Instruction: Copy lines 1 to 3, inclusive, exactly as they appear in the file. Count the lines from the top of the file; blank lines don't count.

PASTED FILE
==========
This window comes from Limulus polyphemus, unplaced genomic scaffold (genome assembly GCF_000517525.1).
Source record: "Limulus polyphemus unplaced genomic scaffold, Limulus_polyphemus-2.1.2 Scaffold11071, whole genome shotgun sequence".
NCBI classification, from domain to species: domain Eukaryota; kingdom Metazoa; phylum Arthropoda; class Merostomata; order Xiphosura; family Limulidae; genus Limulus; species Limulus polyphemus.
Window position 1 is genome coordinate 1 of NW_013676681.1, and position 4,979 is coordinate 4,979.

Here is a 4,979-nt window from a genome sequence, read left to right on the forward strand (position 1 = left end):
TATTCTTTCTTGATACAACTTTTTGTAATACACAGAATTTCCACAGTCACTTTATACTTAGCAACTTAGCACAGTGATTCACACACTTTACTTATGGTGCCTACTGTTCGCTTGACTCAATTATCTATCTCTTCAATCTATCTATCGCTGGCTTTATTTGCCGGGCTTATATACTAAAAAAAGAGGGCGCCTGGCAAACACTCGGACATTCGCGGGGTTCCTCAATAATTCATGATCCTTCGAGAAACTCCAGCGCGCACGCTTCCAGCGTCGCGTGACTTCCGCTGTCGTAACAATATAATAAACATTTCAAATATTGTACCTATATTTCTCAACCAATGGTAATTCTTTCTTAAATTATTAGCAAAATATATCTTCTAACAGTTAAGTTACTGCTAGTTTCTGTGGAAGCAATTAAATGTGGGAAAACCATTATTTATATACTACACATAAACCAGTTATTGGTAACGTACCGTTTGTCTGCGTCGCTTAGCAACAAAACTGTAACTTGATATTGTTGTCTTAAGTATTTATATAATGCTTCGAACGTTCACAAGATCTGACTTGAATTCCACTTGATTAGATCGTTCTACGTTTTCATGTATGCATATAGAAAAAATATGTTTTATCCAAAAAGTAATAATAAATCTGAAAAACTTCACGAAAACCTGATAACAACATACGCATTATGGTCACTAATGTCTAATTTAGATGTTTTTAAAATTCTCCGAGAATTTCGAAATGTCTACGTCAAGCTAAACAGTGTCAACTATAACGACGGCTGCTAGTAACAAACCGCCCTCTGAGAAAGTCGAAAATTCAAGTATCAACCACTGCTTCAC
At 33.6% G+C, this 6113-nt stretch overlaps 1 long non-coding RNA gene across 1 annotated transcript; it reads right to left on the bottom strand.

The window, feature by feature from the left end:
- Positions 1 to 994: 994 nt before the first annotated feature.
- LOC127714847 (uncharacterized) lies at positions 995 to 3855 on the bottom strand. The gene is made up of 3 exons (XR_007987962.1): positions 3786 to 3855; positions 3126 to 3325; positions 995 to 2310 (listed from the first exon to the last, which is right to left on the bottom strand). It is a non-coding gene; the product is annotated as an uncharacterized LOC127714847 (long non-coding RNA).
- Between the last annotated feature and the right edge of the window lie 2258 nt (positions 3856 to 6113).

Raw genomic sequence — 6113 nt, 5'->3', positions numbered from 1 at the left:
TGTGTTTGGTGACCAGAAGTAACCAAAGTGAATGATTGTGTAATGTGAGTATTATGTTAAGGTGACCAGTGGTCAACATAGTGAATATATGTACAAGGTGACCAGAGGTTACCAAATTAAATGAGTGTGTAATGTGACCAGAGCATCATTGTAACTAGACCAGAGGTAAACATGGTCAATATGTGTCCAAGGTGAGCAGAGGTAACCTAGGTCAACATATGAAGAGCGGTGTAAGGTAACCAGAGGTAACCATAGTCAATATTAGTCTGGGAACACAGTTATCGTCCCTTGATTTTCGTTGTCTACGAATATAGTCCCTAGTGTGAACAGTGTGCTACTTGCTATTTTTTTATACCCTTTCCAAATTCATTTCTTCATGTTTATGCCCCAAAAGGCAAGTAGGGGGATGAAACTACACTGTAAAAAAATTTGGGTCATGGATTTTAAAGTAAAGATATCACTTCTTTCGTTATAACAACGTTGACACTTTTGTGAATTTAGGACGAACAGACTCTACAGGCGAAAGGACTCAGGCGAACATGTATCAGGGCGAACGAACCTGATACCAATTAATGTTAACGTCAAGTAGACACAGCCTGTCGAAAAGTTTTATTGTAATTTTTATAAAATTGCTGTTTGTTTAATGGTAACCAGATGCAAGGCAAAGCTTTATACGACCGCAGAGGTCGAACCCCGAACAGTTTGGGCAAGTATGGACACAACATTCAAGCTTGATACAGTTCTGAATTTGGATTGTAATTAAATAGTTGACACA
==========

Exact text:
This window comes from Limulus polyphemus, unplaced genomic scaffold (genome assembly GCF_000517525.1).
Source record: "Limulus polyphemus unplaced genomic scaffold, Limulus_polyphemus-2.1.2 Scaffold11071, whole genome shotgun sequence".
NCBI classification, from domain to species: domain Eukaryota; kingdom Metazoa; phylum Arthropoda; class Merostomata; order Xiphosura; family Limulidae; genus Limulus; species Limulus polyphemus.